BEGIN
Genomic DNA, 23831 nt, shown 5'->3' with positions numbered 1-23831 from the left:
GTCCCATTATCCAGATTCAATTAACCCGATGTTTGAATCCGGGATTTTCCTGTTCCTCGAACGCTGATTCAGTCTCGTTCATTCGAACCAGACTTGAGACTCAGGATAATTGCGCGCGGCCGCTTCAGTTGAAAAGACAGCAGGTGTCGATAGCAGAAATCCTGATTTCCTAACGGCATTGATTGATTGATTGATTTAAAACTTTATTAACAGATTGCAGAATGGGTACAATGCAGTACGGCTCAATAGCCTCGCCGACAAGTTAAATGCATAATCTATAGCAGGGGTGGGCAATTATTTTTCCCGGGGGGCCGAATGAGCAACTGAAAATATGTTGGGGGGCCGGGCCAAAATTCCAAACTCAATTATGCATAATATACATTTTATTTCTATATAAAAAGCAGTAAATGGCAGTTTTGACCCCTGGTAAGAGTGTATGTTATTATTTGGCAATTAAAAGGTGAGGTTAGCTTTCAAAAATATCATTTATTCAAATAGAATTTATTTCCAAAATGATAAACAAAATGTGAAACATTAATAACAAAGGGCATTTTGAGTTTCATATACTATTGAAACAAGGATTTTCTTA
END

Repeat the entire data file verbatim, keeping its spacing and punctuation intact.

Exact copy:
Genomic DNA, 23831 nt, shown 5'->3' with positions numbered 1-23831 from the left:
GTCCCATTATCCAGATTCAATTAACCCGATGTTTGAATCCGGGATTTTCCTGTTCCTCGAACGCTGATTCAGTCTCGTTCATTCGAACCAGACTTGAGACTCAGGATAATTGCGCGCGGCCGCTTCAGTTGAAAAGACAGCAGGTGTCGATAGCAGAAATCCTGATTTCCTAACGGCATTGATTGATTGATTGATTTAAAACTTTATTAACAGATTGCAGAATGGGTACAATGCAGTACGGCTCAATAGCCTCGCCGACAAGTTAAATGCATAATCTATAGCAGGGGTGGGCAATTATTTTTCCCGGGGGGCCGAATGAGCAACTGAAAATATGTTGGGGGGCCGGGCCAAAATTCCAAACTCAATTATGCATAATATACATTTTATTTCTATATAAAAAGCAGTAAATGGCAGTTTTGACCCCTGGTAAGAGTGTATGTTATTATTTGGCAATTAAAAGGTGAGGTTAGCTTTCAAAAATATCATTTATTCAAATAGAATTTATTTCCAAAATGATAAACAAAATGTGAAACATTAATAACAAAGGGCATTTTGAGTTTCATATACTATTGAAACAAGGATTTTCTTA